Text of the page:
I'm constantly traveling for work. If you look at my calendar, you'll find more days where I'm away from New York City than I'm here at home. And while I love getting to see different parts of the world--and different parts of this country--traveling for work can sometimes feel like a chore.

That's a bad attitude to have. I'm lucky enough--as are many other entrepreneurs--to be able to get out of town and see things that some people only dream of as part of my job.

The fact that I can even complain about flight delays or jet lag is a privilege in and of itself, something I definitely have to remind myself of every now and then. So next time you're feeling wary of an upcoming work trip, try these tips I've developed over the years to make the most of it, and thus maximize your productivity, even on the go:

Say "Yes" to Everything

When I'm traveling for business, I often get invited to dinners or events at the last minute. While a business dinner may not sound like a great time to everyone, to me, these invitations serve as opportunities. What if the person with the next big idea is sitting in that restaurant, or speaking at that venue? I certainly wouldn't want to miss out on that.

So when in doubt, say "yes." If you get there and it's not your thing, you can always leave. Better to have tried it out than to have missed out.

Do Your Research

Every place in the world has something interesting to see or experience. Sure, not everywhere is going to have, say, the Louvre, but there's something everywhere. So before you head out, do some Googling and find out what your destination has to offer.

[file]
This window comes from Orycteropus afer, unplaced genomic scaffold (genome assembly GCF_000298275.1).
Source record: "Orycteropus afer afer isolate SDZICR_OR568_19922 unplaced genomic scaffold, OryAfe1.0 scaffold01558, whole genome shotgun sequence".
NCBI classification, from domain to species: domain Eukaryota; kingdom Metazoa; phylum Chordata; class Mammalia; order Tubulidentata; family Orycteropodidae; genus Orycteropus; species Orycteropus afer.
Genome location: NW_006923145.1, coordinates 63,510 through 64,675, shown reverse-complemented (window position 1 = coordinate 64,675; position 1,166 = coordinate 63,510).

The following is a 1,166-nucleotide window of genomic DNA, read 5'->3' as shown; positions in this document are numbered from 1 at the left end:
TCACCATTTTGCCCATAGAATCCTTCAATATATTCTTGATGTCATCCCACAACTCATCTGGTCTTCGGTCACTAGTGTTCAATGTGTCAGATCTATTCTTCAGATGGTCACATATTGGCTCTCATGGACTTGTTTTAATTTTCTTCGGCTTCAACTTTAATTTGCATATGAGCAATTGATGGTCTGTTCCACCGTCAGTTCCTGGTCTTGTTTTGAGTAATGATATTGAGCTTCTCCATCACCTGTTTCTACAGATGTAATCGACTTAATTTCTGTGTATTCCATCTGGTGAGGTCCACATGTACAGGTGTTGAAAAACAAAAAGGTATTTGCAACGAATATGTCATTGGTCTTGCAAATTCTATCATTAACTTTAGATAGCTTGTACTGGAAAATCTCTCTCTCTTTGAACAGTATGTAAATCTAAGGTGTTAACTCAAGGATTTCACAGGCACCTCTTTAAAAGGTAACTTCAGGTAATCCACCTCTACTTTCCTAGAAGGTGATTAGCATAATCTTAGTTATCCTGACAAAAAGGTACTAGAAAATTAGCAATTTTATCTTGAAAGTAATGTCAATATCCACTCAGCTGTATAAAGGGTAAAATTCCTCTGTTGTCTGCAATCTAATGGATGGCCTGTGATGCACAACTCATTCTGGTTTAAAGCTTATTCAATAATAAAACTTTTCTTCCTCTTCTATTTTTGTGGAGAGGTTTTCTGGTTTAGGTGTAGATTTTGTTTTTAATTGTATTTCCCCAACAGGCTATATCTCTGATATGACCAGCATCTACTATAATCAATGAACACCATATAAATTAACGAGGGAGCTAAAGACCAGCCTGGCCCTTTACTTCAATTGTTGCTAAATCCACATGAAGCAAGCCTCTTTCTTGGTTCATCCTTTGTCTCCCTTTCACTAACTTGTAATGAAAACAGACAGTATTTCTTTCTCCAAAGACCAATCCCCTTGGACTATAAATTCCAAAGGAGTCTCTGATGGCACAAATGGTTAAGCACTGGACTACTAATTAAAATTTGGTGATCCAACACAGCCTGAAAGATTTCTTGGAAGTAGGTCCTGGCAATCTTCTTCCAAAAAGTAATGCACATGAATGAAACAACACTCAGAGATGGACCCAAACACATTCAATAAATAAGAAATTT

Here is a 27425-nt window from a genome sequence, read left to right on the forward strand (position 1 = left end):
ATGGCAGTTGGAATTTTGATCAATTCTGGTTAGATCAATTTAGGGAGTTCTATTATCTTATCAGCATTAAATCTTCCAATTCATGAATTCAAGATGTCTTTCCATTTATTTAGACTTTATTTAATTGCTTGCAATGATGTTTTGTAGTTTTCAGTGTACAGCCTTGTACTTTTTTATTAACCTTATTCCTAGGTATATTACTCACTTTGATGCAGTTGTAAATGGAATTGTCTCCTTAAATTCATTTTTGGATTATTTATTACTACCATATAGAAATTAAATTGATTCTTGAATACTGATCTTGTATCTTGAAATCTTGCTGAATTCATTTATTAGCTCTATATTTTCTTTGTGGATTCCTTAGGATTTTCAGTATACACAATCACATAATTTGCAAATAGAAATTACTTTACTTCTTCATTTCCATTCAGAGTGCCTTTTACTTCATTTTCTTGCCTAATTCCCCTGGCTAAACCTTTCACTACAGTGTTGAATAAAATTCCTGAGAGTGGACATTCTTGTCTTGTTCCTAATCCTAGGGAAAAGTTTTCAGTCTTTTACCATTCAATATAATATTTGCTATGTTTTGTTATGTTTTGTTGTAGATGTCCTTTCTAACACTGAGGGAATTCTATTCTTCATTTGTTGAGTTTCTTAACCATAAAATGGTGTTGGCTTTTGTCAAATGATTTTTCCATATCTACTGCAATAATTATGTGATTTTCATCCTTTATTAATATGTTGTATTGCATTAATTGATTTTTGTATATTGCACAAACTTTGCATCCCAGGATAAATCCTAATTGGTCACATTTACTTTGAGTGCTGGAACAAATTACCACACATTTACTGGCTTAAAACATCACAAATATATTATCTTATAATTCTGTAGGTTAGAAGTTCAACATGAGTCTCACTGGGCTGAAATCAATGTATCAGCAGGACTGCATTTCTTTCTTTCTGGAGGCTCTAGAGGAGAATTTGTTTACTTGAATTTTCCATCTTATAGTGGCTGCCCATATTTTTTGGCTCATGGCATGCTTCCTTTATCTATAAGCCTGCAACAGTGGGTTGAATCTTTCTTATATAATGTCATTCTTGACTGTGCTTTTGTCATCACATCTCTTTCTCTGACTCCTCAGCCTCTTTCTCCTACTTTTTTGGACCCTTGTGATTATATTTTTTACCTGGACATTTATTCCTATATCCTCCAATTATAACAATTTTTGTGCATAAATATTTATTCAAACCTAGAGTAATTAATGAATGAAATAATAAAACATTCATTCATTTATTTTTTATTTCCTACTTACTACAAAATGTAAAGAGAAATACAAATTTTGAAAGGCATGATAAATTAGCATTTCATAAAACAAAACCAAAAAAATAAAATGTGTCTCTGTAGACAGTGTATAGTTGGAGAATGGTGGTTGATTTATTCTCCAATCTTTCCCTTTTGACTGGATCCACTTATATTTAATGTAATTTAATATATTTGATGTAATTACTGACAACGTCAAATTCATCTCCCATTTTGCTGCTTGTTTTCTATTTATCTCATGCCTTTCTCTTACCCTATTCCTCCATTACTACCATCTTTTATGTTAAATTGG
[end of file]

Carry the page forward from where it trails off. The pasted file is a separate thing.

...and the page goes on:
If your itinerary is pretty tight, try something simple, like a locally iconic café where you can grab a bite and get a little work done, or a specific bus or train route you can take to experience some nature between appointments. If you have more time, look into museums, shops, and historical sites.

This allows you to take advantage of downtime. Perhaps more importantly, immersion in a city's offerings makes a great conversation starter when you're in meetings or at networking events in that city.

Befriend Your Colleagues

Don't have dinner plans? Looking at a free afternoon? Ask someone you're working with what they're up to, or at the very least, what they'd recommend.

What better resource is there than someone who actually lives where you're staying? Plus, getting to know someone outside of the office allows you to better understand each other, and thus, how to work better together. That'll benefit you both in the long run.

Of course, you want to make sure to do this in an appropriate way. Respect professional boundaries, always. A simple, "Do you know of anything going on this evening?" or "What's a great dinner spot?" will suffice. If the opportunity presents itself, consider inviting them along, but don't go overboard.

Don't Pressure Yourself

Traveling does a number on the body and mind. I sometimes find myself trying to squeeze every last drop out of a work trip, and while this can make for great memories, it can also be exhausting. That hurts your productivity.

You know what you can handle. Always keep that in mind.

What does that look like? Maybe saying "yes!" to a nap, looking up a quiet place like a library, or taking a solo dinner. Pleasure looks different for everyone, and it includes self-care, so don't be afraid to prioritize yourself. Making the most of a business trip is all about finding that balance.